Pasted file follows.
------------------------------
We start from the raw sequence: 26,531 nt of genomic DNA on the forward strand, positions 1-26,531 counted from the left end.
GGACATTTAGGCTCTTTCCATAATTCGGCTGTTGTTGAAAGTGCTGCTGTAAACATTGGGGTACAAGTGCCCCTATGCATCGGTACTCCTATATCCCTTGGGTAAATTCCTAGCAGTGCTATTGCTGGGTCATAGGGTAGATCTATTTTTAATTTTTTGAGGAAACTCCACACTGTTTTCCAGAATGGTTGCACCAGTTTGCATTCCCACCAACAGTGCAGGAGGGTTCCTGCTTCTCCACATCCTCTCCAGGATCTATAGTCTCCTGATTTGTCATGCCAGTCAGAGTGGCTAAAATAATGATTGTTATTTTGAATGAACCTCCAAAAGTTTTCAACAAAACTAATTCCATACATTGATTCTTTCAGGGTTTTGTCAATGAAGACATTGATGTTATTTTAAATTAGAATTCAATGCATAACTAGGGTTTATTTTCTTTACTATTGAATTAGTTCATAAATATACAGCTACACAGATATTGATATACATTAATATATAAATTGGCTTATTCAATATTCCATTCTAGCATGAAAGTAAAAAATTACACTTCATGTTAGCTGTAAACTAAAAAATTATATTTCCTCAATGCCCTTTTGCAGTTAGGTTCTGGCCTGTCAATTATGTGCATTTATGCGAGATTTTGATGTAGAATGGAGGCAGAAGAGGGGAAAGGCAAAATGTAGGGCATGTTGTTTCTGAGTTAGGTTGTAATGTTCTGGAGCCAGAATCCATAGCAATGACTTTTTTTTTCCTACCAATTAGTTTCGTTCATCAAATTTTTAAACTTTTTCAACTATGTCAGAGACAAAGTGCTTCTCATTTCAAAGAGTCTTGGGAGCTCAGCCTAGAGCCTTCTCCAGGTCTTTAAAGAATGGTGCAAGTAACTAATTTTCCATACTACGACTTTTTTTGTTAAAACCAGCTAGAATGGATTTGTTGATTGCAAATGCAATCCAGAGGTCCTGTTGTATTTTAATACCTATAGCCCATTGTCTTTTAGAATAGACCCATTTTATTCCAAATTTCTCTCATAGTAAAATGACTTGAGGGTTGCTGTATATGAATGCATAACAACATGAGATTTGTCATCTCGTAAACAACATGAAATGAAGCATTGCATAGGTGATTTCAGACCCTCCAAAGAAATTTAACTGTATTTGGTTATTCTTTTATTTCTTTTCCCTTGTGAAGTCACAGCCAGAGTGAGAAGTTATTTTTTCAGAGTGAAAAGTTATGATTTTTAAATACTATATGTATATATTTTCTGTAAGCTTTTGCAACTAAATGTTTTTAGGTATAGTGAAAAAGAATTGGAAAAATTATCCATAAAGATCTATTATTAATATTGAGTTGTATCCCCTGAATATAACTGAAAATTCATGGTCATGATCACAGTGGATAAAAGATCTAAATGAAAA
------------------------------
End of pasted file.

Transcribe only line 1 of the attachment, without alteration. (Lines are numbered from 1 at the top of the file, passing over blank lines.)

We start from the raw sequence: 26,531 nt of genomic DNA on the forward strand, positions 1-26,531 counted from the left end.